Mikhail Gorbachev should never have become the Soviet premier. When he was six years old, his grandfather was taken in the middle of the night, a victim of one of Stalin's purges. And he grew up in Stavropol region of the Soviet East, which was occupied by the Nazis during World War II, when Gorbachev was eleven. Both facts should have stunted his climb through the Soviet ladder, but he clawed his way into the ruling Politburo nonetheless.
“Russians speak of ‘two Gorbachevs,’” wrote Robert Kaiser, the former Moscow bureau chief for the Washington Post, in his 1991 biography: “the apparatchik and the reformer.” The duality seems to remain. He maintains his penchant for long, winding speeches, honed in the Soviet days. The first time I heard him speak, he concluded by noting that his beloved daughter, Irena, who almost always travels with him, had put her hands together, a signal that he should conclude his remarks. I was certain it was a joke; I was assured it was not. His high-school girlfriend, Yulia Karagodina, recalled the bipolarity in Gorbachev even as a teen. “Once at a Komsomol meeting, in front of everyone at the local movie house,” she told the Post's David Remnick, speaking about the local branch of the communist youth that Gorbachev led, “he reprimanded me in front of everyone, saying that I'd failed, that I was late. He was shouting a bit, disciplining me. Then afterward, it was as if nothing happened. He said, ‘Let's go to the movies.’”
Gorbachev was born in a two-room house with a dirt floor in 1931, and, as a boy, spent summers working on a collective farm. In the 1930s, 5 million Soviets died of starvation while Joseph Stalin sold grain abroad to finance his rapid industrialization. Gorbachev recalled in a memoir that, in a single year, 1933, “nearly half the population of my native town, Privolnoye, starved, including two sisters and one brother of my father.”
Gorbachev's first indication of the chasm between Soviet rhetoric and reality came when he traveled to Moscow to attend university. He found a striking disparity in wealth between his home and the capital city. And the idyllic portrait of collective farms peddled in Moscow was a great distance from the reality Gorbachev knew well. Still, he remained committed to the Soviet ideology. Stalin died in 1953, after more than 30 years as the Soviet general secretary. “All night long we were part of the crowd going to see his coffin,” Gorbachev recalled later.
After graduation, he returned to Stavropol with his young wife, Raisa, who had been his philosophy instructor at Moscow State. He began his career as an administrator for the Komsomol—the omnipresent communist youth branch—and rose quickly through the party hierarchy, advancing to agriculture secretary. He benefited greatly from the patronage of several prominent Soviets who vacationed at the Crimean beach resorts and spas in Gorbachev's province. Yuri Andropov, who led the KGB, was perhaps the most important.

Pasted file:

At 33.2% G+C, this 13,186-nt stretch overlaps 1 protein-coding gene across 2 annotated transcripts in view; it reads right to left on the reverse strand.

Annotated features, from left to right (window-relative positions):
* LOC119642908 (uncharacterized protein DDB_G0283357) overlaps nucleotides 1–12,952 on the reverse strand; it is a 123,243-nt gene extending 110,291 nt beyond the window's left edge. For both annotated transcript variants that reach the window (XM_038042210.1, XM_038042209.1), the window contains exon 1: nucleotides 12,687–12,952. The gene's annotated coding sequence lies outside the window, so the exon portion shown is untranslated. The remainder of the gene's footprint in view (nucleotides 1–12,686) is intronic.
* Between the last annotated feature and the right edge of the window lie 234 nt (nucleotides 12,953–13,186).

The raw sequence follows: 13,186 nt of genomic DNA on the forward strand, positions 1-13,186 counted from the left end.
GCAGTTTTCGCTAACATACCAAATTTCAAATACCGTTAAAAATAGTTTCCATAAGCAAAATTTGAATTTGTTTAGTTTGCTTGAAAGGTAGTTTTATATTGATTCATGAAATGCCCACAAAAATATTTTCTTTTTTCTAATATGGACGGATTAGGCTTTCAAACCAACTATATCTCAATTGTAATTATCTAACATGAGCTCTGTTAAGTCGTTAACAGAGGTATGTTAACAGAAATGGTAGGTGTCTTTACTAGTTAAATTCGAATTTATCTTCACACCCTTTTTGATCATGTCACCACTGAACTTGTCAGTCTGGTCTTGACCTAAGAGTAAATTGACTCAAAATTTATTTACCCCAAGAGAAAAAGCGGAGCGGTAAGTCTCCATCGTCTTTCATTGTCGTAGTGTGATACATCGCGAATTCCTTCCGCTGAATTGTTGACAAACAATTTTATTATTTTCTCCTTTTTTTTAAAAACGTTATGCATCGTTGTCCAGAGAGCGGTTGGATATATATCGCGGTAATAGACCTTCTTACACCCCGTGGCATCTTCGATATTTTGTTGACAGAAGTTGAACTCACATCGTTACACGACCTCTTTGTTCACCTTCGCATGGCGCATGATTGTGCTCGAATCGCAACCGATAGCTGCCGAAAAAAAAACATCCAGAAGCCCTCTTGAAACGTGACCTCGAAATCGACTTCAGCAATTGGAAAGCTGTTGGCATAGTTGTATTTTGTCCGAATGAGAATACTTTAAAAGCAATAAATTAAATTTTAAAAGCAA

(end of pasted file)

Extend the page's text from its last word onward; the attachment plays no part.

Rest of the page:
Despite several failed harvests in his region, Gorbachev ascended to the 14-member ruling Politburo in Moscow at 47. It was a clique of geriatrics. Gorbachev was nearly a decade younger the than next youngest member, and 21 years younger than the group's average age. His patron, Andropov, became premier in November 1982, but died 14 months later. The energetic and charismatic Gorbachev was passed over; the feeble Konstantin Chernenko, though, would haven an even shorter tenure than Andropov.
Gorbachev would not miss a second opportunity to seize power. He returned home to his dacha at 4 a.m. on March 11, 1985, and found Raisa waiting up for him. Wary of KGB listening devices in their house, they went for a walk as the sun rose. “We can't go on living like this,” he told her.
In Washington, Reagan was awoken and told of Chernenko's death. “How am I supposed to get anyplace with these Russians,” he asked his wife, Nancy, “if they keep dying on me?”
Gorbachev knew better than nearly anyone how far the Soviets lagged behind. As a young party official, he had traveled to Italy, the Netherlands, Belgium, and West Germany. He had taken three trips to France and spent several weeks driving around the country in a rented Renault with his wife and two other couples in 1966. In Alberta, Canada, in 1983, he met a wealthy farmer whose dairy cows yielded an average of 4,700 kilograms of milk each year; the Soviets drew less than half of that. Gorbachev was confounded.
He recognized that political changes had to come first. Gorbachev the reformer dashed forward, calling for glasnost—an openness of critical thought, conversation, and dissent, notions the Russian people had never known. He brought the quiet discussions that had happened in Soviet kitchens for years squarely into public. As he pressed forward, Gorbachev was keenly aware of the ill-fated reform efforts of Nikita Khrushchev during the early 1960s, whose work was brushed aside by party stalwarts.